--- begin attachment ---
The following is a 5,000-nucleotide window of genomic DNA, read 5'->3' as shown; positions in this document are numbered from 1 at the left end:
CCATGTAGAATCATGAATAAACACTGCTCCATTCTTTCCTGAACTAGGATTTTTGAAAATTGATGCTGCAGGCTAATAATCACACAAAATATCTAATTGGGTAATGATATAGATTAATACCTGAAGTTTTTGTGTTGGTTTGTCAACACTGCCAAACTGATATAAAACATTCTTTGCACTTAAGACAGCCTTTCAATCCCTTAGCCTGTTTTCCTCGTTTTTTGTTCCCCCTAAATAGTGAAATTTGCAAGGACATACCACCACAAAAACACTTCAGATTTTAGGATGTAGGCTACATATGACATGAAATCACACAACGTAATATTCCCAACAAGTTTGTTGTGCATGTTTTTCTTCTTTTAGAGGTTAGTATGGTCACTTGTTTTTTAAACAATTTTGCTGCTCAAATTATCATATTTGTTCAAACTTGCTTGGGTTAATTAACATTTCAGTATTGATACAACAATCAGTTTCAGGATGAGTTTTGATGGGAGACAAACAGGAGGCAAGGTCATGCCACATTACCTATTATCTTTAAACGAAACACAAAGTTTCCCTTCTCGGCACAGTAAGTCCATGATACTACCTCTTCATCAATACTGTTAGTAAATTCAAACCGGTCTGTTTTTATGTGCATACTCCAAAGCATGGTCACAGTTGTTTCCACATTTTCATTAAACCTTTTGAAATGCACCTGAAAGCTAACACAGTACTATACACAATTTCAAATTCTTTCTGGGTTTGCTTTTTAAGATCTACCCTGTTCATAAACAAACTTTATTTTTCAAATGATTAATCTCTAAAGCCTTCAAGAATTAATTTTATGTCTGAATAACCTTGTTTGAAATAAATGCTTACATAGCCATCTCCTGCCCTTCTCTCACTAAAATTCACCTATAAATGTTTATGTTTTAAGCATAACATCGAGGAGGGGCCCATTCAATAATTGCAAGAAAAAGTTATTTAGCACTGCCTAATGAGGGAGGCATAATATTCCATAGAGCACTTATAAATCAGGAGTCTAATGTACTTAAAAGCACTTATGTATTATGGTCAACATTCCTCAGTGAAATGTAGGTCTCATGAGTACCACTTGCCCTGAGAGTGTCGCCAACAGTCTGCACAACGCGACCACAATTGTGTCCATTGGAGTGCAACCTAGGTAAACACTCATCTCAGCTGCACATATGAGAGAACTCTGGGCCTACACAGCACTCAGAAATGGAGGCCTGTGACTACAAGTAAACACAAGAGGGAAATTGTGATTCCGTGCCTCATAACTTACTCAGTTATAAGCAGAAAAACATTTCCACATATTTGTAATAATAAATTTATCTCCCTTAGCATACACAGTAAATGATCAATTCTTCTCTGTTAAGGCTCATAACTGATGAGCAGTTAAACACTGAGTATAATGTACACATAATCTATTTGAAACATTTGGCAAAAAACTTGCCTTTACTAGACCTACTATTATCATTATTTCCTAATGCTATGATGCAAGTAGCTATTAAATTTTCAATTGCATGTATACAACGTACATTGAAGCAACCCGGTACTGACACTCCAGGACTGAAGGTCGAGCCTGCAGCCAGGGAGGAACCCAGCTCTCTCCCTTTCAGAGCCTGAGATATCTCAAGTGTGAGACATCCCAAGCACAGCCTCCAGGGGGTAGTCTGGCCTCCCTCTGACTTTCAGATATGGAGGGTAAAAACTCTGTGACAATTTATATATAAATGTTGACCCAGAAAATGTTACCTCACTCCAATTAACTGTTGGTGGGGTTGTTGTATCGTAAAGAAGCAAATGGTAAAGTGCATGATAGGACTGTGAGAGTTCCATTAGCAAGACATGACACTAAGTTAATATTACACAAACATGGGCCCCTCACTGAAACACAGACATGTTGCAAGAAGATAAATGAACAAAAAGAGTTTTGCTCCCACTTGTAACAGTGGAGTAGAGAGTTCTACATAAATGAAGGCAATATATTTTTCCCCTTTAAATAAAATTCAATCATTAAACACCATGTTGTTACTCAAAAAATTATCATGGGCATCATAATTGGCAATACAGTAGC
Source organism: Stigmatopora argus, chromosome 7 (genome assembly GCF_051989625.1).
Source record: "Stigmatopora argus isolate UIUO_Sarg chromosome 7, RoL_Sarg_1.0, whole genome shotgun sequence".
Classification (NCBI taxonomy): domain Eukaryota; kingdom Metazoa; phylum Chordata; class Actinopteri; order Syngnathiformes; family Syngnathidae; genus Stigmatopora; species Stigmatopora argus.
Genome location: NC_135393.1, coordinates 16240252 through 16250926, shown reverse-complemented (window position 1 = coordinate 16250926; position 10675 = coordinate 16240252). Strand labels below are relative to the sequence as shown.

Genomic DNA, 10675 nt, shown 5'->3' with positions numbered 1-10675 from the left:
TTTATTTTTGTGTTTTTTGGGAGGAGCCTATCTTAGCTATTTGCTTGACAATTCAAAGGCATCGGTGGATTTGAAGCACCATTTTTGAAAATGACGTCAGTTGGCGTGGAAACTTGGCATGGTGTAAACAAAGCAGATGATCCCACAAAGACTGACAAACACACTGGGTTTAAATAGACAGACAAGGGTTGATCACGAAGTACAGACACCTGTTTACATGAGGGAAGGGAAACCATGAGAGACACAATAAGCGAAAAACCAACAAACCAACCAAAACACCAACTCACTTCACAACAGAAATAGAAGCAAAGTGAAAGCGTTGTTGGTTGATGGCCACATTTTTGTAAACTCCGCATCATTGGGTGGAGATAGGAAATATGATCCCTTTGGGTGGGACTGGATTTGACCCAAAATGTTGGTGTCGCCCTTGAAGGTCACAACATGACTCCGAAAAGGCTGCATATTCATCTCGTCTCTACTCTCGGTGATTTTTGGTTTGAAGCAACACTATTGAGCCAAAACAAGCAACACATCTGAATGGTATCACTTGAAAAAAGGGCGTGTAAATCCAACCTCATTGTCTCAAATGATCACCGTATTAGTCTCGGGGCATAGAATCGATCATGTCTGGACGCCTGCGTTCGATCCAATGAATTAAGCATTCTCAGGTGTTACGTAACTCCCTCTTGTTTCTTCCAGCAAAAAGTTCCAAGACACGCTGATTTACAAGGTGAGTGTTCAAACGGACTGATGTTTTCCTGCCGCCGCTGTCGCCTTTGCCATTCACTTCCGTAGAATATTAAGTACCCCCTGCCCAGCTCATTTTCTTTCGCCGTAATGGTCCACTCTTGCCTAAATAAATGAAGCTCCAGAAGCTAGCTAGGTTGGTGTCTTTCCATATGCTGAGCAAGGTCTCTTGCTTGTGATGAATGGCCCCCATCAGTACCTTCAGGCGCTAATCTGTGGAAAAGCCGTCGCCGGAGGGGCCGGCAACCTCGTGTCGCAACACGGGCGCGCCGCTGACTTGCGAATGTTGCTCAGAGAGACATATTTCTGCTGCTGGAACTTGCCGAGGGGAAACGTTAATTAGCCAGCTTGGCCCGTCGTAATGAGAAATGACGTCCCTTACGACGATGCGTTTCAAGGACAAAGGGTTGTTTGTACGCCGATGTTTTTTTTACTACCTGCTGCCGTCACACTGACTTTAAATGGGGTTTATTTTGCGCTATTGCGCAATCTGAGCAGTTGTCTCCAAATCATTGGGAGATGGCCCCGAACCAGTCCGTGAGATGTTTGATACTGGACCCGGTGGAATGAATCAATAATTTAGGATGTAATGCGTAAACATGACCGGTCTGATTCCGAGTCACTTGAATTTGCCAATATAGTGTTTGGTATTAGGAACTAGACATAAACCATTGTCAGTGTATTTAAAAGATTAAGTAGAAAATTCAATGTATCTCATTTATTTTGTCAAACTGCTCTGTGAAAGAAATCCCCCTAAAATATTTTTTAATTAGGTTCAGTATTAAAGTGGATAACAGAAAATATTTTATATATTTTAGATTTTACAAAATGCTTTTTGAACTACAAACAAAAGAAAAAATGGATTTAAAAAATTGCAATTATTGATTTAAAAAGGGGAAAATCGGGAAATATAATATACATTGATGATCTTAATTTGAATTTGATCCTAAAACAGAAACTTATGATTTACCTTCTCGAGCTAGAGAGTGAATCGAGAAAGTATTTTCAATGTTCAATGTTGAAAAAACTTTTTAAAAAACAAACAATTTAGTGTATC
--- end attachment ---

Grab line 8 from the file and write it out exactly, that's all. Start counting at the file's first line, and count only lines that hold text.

TTTATTTTTGTGTTTTTTGGGAGGAGCCTATCTTAGCTATTTGCTTGACAATTCAAAGGCATCGGTGGATTTGAAGCACCATTTTTGAAAATGACGTCAGTTGGCGTGGAAACTTGGCATGGTGTAAACAAAGCAGATGATCCCACAAAGACTGACAAACACACTGGGTTTAAATAGACAGACAAGGGTTGATCACGAAGTACAGACACCTGTTTACATGAGGGAAGGGAAACCATGAGAGACACAATAAGCGAAAAACCAACAAACCAACCAAAACACCAACTCACTTCACAACAGAAATAGAAGCAAAGTGAAAGCGTTGTTGGTTGATGGCCACATTTTTGTAAACTCCGCATCATTGGGTGGAGATAGGAAATATGATCCCTTTGGGTGGGACTGGATTTGACCCAAAATGTTGGTGTCGCCCTTGAAGGTCACAACATGACTCCGAAAAGGCTGCATATTCATCTCGTCTCTACTCTCGGTGATTTTTGGTTTGAAGCAACACTATTGAGCCAAAACAAGCAACACATCTGAATGGTATCACTTGAAAAAAGGGCGTGTAAATCCAACCTCATTGTCTCAAATGATCACCGTATTAGTCTCGGGGCATAGAATCGATCATGTCTGGACGCCTGCGTTCGATCCAATGAATTAAGCATTCTCAGGTGTTACGTAACTCCCTCTTGTTTCTTCCAGCAAAAAGTTCCAAGACACGCTGATTTACAAGGTGAGTGTTCAAACGGACTGATGTTTTCCTGCCGCCGCTGTCGCCTTTGCCATTCACTTCCGTAGAATATTAAGTACCCCCTGCCCAGCTCATTTTCTTTCGCCGTAATGGTCCACTCTTGCCTAAATAAATGAAGCTCCAGAAGCTAGCTAGGTTGGTGTCTTTCCATATGCTGAGCAAGGTCTCTTGCTTGTGATGAATGGCCCCCATCAGTACCTTCAGGCGCTAATCTGTGGAAAAGCCGTCGCCGGAGGGGCCGGCAACCTCGTGTCGCAACACGGGCGCGCCGCTGACTTGCGAATGTTGCTCAGAGAGACATATTTCTGCTGCTGGAACTTGCCGAGGGGAAACGTTAATTAGCCAGCTTGGCCCGTCGTAATGAGAAATGACGTCCCTTACGACGATGCGTTTCAAGGACAAAGGGTTGTTTGTACGCCGATGTTTTTTTTACTACCTGCTGCCGTCACACTGACTTTAAATGGGGTTTATTTTGCGCTATTGCGCAATCTGAGCAGTTGTCTCCAAATCATTGGGAGATGGCCCCGAACCAGTCCGTGAGATGTTTGATACTGGACCCGGTGGAATGAATCAATAATTTAGGATGTAATGCGTAAACATGACCGGTCTGATTCCGAGTCACTTGAATTTGCCAATATAGTGTTTGGTATTAGGAACTAGACATAAACCATTGTCAGTGTATTTAAAAGATTAAGTAGAAAATTCAATGTATCTCATTTATTTTGTCAAACTGCTCTGTGAAAGAAATCCCCCTAAAATATTTTTTAATTAGGTTCAGTATTAAAGTGGATAACAGAAAATATTTTATATATTTTAGATTTTACAAAATGCTTTTTGAACTACAAACAAAAGAAAAAATGGATTTAAAAAATTGCAATTATTGATTTAAAAAGGGGAAAATCGGGAAATATAATATACATTGATGATCTTAATTTGAATTTGATCCTAAAACAGAAACTTATGATTTACCTTCTCGAGCTAGAGAGTGAATCGAGAAAGTATTTTCAATGTTCAATGTTGAAAAAACTTTTTAAAAAACAAACAATTTAGTGTATC